Irish dairy farmers are facing into the most brutal year for milk prices since Ireland joined the EU, according to Michael Murphy, one of the organisers of the January Positive Farmers Conference.

He said that while 2009 was a tough year, with 2015 it is impossible to be even a shade of optimistic about price before the last quarter and he warned that there will be a lot of attrition.

However, he said that the medium- and long-term outlook for dairying and milk prices is positive and key to Irish dairy farmers surviving will be exploiting their comparative advantages.

This year is the 16th Positive Farmers Conference and it takes place over two days in Clonmel on January 14 and 15.

“We are trying to arm people with good information. We are not holding a conference to make a profit, but to give value to people.”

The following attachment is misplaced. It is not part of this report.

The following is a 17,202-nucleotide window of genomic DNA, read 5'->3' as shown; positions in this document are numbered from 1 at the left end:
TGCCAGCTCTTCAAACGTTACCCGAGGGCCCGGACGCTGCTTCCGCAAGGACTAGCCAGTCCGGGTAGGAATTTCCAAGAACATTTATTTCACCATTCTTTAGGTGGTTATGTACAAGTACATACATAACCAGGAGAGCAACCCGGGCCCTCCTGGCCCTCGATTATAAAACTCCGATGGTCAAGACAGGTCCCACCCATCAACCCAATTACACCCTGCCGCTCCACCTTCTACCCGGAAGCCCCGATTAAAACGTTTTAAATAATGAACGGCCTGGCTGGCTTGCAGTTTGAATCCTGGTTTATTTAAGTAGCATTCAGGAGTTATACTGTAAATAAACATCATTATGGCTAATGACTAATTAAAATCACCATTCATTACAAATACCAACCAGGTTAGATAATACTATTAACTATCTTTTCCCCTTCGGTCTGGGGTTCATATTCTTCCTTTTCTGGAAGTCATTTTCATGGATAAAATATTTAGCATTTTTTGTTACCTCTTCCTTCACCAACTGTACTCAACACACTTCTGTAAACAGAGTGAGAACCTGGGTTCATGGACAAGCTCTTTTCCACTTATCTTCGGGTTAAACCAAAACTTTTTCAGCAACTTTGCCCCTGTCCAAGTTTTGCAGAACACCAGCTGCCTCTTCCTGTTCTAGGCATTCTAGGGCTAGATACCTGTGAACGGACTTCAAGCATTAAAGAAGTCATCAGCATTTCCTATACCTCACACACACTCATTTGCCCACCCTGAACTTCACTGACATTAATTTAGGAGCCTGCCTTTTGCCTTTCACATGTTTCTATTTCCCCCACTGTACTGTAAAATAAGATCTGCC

Irish dairy production costs are 1.5 times those of the US, if we were to buy the same inputs as the US dairy farmer does, he said, hence the importance of comparative advantage Irish dairy farmers have with a long grass growing season and the skills we have in this country.

“Exploiting this advantage is key.

“Our central message is that if Irish farmers really exploit their comparative advantage they will be less likely to be cut off at the knees.

“It’s a grim message but I believe it. We have a basic supply/demand problem and it doesn’t look like the demand will solve it anytime soon.”

Putin, oil prices and Chinese demand are just some of the key issues affecting milk prices he said and change will come on the supply side.

“The key point is to understand what is happening and that, on balance, things are pretty positive. The outlook, taken over time, is positive but it’s a grim year. It’s a year that if you don’t need to spend don’t do it.

“It’s a year to get through and I wonder if people realise it will be the most brutal price year in our history. I firmly believe that people are better off if they understand that, so they are tough in terms of spending decisions for the year.”

However, he said he’s not in the slightest bit pessimistic about the medium and long term future in dairying.